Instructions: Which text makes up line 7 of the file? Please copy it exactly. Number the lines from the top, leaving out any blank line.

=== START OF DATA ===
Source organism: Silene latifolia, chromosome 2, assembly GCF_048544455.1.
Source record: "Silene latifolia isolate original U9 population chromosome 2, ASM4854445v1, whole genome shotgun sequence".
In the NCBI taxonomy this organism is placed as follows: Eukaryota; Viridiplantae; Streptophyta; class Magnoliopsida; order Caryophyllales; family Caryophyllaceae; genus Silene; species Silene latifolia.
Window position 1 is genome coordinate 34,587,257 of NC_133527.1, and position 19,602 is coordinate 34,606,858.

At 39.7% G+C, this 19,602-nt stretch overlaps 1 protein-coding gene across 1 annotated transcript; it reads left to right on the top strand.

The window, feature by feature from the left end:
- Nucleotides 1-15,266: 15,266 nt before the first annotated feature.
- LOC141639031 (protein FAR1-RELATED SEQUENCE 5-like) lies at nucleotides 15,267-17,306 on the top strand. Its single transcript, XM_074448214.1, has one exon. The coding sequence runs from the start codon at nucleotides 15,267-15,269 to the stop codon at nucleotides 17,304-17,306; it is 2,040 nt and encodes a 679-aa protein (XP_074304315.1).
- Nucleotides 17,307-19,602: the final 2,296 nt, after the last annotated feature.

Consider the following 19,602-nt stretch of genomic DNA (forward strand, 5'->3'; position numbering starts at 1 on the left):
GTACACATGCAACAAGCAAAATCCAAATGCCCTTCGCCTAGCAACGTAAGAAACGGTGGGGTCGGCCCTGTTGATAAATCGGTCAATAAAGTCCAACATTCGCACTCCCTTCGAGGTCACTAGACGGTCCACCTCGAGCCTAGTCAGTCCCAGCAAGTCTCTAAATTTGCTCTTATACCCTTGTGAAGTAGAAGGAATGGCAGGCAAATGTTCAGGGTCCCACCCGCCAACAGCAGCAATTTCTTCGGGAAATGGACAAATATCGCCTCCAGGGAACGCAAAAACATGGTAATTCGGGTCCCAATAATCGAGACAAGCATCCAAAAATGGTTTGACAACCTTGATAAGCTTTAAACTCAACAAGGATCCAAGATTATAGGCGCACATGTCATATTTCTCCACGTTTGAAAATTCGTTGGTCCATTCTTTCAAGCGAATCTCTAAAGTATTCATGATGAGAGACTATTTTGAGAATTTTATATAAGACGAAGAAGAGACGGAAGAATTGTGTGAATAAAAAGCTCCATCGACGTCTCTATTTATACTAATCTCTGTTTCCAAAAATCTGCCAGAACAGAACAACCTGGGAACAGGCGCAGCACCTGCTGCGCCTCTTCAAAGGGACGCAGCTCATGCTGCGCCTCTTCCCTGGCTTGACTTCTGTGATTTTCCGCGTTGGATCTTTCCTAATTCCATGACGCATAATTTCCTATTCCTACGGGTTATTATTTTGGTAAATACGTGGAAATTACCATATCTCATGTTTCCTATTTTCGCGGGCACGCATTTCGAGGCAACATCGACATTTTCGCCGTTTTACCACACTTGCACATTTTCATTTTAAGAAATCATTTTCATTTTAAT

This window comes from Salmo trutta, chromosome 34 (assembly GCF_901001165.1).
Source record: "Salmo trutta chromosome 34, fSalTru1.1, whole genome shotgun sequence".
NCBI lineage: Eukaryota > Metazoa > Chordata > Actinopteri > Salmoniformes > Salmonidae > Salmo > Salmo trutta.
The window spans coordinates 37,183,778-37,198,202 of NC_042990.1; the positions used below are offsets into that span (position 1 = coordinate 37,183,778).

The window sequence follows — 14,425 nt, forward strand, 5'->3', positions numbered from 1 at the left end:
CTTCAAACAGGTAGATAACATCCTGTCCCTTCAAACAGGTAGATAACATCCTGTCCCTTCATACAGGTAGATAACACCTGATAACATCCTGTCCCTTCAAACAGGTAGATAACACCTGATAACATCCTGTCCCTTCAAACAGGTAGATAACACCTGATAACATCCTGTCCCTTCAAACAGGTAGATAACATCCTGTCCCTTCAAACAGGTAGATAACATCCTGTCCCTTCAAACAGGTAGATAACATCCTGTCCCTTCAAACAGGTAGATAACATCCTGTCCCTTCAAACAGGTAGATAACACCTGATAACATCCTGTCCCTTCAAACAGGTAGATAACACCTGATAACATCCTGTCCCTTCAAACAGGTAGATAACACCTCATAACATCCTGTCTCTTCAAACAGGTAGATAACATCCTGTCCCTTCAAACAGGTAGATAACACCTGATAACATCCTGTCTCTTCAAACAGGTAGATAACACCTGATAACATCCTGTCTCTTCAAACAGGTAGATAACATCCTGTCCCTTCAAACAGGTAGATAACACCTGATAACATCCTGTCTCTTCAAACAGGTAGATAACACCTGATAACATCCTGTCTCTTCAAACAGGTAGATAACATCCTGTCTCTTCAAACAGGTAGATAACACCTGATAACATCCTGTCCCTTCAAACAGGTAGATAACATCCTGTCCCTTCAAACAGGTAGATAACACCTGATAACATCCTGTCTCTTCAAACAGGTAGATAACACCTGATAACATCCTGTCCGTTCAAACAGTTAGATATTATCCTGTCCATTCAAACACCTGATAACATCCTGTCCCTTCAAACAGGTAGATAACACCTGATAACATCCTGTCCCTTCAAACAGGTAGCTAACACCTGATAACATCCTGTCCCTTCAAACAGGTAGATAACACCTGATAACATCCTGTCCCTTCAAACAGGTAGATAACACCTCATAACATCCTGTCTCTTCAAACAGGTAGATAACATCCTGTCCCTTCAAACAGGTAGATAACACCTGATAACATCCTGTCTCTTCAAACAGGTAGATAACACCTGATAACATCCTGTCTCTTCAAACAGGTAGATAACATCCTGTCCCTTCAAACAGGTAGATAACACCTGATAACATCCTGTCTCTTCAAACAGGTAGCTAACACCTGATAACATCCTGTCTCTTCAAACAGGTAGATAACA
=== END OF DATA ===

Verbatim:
- Nucleotides 1-15,266: 15,266 nt before the first annotated feature.